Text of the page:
Member States to start measuring re-use

37J April 2021 | News

Under the EU Waste Framework Directive, Member States must monitor and assess the implementation of waste prevention measures using appropriate qualitative or quantitative measures[1]. As part of this process and following lengthy negotiations, Member States agreed in December 2020 to use a methodology to monitor re-use activities based on an implementing decision laying down a common methodology and a format for reporting on re-use. Member States will have to conduct an annual survey on qualitative data and a tri-annual survey on quantitative data. Qualitative reporting will include:

  • Logistical measures aimed at supporting re-use operations
  • Economic and fiscal measures, including public procurement
  • Educational measures, including information and awareness-raising campaigns
  • Other measures such as support to or establishment of accredited repair and re-use centres and networks
  • Actions taken to monitor and assess re-use through qualitative or quantitative indicators and targets

Mandatory quantitative reporting will include tonnage of items re-used for five categories of products: textiles, electrical and electronic equipment (EEE), furniture, construction material and products, and other products for which measures were adopted. It is also noted that Member States can report data separately for the different channels through which the re-used products changed ownership (physical shops, online platforms, private gifts, etc.), although this remains voluntary.

While agreement on monitoring re-use rates is a step forward in motivating action on product life extension, RREUSE is underwhelmed by certain aspects of the new measurement provisions.

While the first reporting period for the survey on quantitative data is the full year 2021, meaning the first results will be accessible mid-2023, RREUSE is dismayed by the low frequency of the following surveys – only once every three years. Fortunately, the results of the first survey on quantitative data will be accessible in time to help the Commission assess the feasibility of developing re-use targets at EU level by 2025, a requirement in the Waste Framework Directive.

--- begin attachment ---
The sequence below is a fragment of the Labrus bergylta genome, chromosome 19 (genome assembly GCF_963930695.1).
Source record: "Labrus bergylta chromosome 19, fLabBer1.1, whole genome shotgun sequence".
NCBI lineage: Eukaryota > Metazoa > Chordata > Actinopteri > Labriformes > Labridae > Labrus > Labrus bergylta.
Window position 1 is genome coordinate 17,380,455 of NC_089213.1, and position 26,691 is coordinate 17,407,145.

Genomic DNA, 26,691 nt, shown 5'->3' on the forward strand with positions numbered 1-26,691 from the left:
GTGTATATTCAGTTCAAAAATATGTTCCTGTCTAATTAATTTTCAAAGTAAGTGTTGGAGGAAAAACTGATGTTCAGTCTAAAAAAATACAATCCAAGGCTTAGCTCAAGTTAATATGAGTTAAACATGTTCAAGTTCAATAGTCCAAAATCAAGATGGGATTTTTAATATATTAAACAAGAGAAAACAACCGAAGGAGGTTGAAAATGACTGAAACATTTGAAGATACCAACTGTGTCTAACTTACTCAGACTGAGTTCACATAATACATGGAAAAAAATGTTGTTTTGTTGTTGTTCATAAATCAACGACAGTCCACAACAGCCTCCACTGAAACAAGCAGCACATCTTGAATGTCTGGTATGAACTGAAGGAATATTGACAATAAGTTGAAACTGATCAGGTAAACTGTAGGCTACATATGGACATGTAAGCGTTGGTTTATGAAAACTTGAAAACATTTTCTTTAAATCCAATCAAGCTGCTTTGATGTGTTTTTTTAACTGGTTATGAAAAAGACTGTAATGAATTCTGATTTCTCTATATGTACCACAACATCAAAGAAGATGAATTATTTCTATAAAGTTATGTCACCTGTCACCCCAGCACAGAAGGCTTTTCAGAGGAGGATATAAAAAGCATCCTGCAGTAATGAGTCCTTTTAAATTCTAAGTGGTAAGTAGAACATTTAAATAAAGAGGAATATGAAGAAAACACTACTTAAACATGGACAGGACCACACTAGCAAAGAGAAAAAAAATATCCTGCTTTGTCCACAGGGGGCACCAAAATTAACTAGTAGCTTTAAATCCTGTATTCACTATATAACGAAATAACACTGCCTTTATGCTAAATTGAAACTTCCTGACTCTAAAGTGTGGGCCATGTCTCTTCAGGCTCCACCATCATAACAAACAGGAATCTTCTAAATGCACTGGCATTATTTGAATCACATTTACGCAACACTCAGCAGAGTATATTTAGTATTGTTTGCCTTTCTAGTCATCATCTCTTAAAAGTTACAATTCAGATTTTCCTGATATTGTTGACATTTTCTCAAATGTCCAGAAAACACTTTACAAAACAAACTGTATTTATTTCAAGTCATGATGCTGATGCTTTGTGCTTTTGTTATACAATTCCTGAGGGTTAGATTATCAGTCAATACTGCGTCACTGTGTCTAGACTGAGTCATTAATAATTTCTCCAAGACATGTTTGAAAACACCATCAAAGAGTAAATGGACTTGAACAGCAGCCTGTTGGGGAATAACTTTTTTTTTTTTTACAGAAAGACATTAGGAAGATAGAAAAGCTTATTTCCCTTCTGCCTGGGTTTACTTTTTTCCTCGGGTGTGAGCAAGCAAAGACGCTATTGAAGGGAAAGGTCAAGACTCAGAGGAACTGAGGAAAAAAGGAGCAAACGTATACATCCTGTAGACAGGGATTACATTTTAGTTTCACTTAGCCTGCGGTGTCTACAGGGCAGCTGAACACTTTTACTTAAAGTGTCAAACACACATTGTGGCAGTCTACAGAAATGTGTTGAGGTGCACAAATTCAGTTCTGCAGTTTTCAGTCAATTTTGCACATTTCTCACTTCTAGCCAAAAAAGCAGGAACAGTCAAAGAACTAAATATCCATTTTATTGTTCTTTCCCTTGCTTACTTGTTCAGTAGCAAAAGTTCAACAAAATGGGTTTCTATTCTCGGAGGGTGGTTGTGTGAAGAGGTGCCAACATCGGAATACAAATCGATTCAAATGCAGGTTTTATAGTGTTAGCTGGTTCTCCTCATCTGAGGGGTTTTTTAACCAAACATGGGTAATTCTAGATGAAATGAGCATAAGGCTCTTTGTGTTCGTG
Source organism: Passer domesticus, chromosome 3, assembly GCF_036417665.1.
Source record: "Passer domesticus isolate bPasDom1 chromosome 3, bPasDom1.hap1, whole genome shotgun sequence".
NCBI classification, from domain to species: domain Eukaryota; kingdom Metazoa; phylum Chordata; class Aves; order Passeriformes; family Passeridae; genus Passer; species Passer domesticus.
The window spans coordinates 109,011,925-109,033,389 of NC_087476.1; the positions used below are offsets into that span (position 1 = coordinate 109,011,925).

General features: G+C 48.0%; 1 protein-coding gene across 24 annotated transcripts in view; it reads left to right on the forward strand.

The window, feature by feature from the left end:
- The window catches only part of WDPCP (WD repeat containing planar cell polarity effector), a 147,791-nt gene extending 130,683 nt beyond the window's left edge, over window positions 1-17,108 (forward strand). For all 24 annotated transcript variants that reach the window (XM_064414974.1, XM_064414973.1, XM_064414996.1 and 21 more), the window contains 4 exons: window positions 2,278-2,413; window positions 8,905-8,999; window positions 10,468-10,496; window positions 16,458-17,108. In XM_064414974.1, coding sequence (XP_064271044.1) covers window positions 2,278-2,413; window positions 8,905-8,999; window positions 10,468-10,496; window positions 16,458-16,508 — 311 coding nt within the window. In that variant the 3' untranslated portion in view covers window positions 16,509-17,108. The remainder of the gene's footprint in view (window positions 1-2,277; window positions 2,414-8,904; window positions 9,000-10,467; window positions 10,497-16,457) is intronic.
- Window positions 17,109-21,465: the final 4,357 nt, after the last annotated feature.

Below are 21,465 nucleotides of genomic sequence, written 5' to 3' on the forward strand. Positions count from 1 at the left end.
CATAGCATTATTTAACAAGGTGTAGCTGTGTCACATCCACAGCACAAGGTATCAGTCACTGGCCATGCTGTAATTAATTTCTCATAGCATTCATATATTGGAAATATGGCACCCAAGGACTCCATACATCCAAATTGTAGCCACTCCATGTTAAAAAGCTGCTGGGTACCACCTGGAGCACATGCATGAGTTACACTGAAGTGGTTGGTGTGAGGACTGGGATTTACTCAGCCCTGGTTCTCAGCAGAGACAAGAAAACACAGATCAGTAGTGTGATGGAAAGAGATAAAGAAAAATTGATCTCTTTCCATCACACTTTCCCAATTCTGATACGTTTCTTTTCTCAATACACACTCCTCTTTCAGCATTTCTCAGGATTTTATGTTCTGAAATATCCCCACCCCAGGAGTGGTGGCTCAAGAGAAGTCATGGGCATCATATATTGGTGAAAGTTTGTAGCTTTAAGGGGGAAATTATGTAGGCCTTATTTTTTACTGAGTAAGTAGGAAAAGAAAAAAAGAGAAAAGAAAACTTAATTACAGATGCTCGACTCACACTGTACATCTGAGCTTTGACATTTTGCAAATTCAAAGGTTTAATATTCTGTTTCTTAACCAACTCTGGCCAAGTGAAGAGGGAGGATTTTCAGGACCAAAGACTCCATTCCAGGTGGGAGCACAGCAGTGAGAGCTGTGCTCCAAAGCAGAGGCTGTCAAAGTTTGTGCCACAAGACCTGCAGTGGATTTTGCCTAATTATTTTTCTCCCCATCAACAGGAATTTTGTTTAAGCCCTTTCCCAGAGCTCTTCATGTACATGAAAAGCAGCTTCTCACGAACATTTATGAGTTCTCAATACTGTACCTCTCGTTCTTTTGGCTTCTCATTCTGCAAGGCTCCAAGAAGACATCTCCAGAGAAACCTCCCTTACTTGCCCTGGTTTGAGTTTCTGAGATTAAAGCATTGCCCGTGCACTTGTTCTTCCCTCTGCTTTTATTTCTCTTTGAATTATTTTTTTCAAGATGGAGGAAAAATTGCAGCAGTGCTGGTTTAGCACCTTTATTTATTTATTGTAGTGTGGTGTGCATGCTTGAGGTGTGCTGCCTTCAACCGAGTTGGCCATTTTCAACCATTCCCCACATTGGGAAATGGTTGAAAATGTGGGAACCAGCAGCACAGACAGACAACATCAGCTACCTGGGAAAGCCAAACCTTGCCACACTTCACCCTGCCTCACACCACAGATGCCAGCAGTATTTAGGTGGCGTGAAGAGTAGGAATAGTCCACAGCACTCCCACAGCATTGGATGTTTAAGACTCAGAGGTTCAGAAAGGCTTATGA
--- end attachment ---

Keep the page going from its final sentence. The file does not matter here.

<p”>RREUSE also has reservations regarding the term ‘accredited repair and re-use centres’, notably regarding any administrative burden that could be associated with accreditation systems being put in place. As suggested in this paper, the use of the term ‘approved re-use centres’ would be more appropriate to define the operators who will provide their data.</p”>

Action on re-use at national level needs impetus from the EU if Europe is serious about ensuring a job-rich and green recovery. While this methodology is a step forward, it falls short in providing a significant political boost to the sector. Currently, only four Member States are implementing re-use or preparing for re-use targets or are in the process of developing them: Belgium (in Flanders and Wallonia), Spain, Sweden[2] and France[3]. RREUSE is currently working on defining which types of targets and indicators would be the most useful for both re-use and preparation for re-use activities and will publish further views on the subject in the near future.

[1] Article 9.4 and 9.7 of the Waste Framework Directive

[2] European Environmental Agency (2017), Waste prevention in Europe — policies, status and trends in reuse in 2017, – Available here, p14

[3] RREUSE (2019), France to create a Solidarity Re-use Fund (and other re-use friendly measures)! – Available here

For more information please contact Mathieu Rama, Senior Policy Officer – ,

Picture credit © De Kringwinkel – Kioni Papadopoulos & Boaz Timmermans